Colon and Rectal Cancer

What To Know About Colon and Rectal Cancer

For some reason, the lower part of the digestive system, the colon and the rectum, are susceptible to cancer. Between 200,000 and 3 million people are said to contract colorectal cancer every year in the United States. The good news is that if these cancers are found early they can be very successfully treated. The most popular diagnostic tests, the colonoscopy or test for occult fecal blood, are minimally invasive or noninvasive.

Colon and Rectal Cancer

What Is Colon Cancer?

Like other cancers, colon and rectal cancers happen when the cells in the large intestine start growing out of control. They damage and destroy healthy cells in the area and can metastasize to other organs in the body and damage them. The cancers can occur anywhere in the large intestine. When they are found in last few inches of the organ, they are referred to as cancer of the rectum.

Undiagnosed colorectal cancer is especially dangerous because in the early stages the symptoms are often silent. Symptoms commonly start to appear after the disease is advanced and harder to treat. The symptoms include:

  • Blood in the stool or bleeding from the rectum
  • A change in bowel habits. The person might suffer from alternating diarrhea and constipation.
  • Abdominal cramps that won’t go away
  • Weight loss that can’t be explained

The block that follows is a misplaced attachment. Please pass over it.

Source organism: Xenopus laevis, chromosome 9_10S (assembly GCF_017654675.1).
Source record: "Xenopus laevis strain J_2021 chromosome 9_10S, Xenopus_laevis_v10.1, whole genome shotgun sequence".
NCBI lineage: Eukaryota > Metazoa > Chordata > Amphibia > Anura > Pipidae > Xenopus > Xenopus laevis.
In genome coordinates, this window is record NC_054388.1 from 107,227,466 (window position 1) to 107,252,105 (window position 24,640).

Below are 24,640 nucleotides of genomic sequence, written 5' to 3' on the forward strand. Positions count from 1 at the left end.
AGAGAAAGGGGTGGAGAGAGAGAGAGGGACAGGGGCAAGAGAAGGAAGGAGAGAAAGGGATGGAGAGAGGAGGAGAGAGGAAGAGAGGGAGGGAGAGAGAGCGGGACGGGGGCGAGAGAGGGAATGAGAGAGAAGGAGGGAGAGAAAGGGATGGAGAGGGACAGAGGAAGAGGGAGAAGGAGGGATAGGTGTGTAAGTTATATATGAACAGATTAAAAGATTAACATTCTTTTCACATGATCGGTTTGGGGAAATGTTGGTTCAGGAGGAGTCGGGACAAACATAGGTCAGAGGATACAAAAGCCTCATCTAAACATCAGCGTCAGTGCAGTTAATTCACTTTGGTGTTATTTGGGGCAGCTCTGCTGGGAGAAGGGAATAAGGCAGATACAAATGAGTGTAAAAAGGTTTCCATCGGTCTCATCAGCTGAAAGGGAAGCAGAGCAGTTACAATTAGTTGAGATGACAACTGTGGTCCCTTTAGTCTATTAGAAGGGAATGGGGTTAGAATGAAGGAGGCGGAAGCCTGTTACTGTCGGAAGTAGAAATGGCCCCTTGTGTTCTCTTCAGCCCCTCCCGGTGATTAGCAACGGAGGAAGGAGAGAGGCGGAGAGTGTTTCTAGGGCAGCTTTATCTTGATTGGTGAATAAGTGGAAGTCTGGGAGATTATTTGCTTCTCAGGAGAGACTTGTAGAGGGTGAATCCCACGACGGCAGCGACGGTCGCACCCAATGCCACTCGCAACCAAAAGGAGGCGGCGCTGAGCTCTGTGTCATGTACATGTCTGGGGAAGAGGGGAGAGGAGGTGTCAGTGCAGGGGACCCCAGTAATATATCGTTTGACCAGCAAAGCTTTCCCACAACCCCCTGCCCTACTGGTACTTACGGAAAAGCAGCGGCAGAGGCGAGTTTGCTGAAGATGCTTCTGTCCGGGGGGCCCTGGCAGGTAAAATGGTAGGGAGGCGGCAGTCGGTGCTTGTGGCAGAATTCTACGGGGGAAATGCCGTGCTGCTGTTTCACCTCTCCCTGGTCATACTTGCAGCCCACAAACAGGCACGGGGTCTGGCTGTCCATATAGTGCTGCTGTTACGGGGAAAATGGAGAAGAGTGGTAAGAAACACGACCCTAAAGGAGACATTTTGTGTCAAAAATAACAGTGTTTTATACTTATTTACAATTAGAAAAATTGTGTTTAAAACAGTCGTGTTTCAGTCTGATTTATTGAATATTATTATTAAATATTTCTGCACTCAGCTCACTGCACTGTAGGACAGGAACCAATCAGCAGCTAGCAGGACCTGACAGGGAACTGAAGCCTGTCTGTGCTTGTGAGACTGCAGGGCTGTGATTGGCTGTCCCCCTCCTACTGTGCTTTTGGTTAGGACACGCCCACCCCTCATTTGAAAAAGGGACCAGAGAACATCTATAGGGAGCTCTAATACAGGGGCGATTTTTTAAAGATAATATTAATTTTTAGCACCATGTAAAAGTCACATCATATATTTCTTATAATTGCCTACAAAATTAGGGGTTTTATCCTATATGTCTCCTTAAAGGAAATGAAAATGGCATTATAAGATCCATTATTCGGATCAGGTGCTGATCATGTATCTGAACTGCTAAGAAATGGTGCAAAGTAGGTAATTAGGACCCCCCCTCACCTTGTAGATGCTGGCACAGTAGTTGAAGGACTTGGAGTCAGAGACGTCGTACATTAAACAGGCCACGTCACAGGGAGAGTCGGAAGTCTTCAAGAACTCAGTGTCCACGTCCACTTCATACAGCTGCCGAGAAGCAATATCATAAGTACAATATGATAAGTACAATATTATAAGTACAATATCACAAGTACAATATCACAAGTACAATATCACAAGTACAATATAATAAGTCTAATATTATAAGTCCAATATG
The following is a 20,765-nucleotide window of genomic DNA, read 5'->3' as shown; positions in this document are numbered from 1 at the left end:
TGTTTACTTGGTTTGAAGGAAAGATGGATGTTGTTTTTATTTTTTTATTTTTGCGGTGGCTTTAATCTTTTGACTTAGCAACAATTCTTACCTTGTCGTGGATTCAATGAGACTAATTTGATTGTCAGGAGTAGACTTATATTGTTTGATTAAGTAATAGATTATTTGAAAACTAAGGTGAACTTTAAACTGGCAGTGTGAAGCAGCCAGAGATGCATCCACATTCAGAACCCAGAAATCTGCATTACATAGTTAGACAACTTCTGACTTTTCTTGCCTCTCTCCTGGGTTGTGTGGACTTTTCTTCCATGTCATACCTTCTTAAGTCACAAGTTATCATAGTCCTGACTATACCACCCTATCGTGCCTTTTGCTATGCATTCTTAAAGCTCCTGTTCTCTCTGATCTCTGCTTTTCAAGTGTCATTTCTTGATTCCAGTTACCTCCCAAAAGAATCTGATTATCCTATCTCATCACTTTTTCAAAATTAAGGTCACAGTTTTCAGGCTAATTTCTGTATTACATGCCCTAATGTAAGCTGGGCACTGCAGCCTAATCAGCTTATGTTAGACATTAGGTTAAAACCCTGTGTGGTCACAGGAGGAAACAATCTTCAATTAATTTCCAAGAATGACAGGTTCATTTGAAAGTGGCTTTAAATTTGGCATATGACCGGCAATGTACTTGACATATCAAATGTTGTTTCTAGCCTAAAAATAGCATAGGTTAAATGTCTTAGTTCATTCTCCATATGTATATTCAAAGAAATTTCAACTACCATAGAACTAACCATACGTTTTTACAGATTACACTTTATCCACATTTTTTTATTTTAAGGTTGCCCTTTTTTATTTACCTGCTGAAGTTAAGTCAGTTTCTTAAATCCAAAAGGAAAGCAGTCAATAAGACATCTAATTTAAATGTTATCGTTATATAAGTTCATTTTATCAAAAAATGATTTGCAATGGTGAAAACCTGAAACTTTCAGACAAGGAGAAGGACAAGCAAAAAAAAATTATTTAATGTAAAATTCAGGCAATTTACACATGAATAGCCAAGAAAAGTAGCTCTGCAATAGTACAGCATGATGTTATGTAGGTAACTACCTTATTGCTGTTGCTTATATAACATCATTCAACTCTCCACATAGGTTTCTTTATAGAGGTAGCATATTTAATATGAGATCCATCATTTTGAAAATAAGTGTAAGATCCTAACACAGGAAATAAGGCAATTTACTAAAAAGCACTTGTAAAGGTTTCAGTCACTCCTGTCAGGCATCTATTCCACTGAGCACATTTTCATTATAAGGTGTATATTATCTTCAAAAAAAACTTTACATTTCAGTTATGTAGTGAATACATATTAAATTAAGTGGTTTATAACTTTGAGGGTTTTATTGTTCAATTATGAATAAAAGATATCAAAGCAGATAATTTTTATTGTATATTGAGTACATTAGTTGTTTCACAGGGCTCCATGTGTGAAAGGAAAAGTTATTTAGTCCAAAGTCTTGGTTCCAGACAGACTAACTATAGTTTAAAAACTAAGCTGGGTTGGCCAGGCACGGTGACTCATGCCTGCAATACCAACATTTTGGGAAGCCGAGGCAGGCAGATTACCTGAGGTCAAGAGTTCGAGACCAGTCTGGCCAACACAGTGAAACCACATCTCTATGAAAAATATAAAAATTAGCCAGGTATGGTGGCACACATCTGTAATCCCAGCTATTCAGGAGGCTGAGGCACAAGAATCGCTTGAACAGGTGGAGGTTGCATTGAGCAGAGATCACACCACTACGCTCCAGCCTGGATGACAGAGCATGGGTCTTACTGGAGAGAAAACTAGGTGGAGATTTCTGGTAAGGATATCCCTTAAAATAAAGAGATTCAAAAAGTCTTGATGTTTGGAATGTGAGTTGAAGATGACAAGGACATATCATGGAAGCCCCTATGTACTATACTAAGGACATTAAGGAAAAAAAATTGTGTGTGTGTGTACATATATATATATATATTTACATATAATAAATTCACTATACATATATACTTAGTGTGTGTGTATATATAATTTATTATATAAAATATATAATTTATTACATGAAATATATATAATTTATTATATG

• Fatigue

Save rectal bleeding or blood in the stool, the symptoms are so nonspecific that people can be tempted to ignore them. They are, for example, the same symptoms as the harmless but annoying irritable bowel syndrome.


Because symptoms of colorectal cancer can be vague, medical professionals recommend that people over 50 be screened regularly, especially if there is a family history of the disease. A doctor uses a colonoscope, a tool with a flexible tube attached to a tiny camera attached to a video monitor, to check the large bowel. If he finds anything that looks suspicious, he can remove it right away and have it biopsied. A sigmoidoscope is a device that checks the lower part of the bowel. If the patient can’t tolerate a scope, a CT scan can also be used.


If cancer is found, it will be staged depending on whether or not it is still contained within the intestine or has spread, either to local lymph nodes or more distant sites. In its earliest stages, the cancer can be resected with no need for further treatment. If the cancer’s more advanced, surgery may be used with radiation, chemotherapy or targeted drugs.